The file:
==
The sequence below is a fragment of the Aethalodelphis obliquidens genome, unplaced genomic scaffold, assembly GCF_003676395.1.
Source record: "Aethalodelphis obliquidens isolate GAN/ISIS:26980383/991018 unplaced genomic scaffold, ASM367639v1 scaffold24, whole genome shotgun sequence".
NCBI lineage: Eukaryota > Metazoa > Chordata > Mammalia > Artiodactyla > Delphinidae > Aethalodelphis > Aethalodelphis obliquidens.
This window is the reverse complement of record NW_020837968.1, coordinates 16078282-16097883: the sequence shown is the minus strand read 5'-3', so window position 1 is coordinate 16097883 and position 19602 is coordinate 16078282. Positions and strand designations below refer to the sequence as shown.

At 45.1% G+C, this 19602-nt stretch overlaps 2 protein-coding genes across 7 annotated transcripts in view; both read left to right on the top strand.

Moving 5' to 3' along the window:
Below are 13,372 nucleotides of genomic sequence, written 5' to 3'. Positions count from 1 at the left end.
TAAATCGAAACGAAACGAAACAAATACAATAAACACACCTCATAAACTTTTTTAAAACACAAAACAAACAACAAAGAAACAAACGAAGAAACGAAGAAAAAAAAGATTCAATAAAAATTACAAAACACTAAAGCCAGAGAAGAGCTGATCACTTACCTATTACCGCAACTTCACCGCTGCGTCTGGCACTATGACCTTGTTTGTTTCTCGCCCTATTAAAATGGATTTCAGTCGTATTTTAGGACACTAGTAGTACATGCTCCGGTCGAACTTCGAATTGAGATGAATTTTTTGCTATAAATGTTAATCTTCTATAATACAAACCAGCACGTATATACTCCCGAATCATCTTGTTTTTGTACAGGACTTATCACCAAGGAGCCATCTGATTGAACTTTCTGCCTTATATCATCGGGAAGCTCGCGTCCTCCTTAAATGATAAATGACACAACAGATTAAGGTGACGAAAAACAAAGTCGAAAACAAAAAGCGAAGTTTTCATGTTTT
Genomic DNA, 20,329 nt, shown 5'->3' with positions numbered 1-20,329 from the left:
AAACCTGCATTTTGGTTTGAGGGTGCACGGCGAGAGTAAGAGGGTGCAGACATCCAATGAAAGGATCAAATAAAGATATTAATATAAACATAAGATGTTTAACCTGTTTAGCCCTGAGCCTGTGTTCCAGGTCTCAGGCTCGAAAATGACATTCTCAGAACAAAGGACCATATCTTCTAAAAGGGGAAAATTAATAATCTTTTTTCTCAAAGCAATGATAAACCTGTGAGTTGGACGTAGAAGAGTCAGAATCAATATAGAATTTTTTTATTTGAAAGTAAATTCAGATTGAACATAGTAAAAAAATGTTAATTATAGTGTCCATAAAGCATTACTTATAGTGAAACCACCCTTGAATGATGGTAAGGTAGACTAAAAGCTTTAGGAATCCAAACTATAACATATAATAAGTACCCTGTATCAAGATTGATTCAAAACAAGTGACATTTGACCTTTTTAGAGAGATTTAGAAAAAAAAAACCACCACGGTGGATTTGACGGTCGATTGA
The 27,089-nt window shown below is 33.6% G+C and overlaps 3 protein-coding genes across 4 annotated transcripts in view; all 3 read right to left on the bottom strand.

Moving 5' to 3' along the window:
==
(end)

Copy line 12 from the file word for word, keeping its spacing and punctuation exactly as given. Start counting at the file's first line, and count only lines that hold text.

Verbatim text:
Moving 5' to 3' along the window: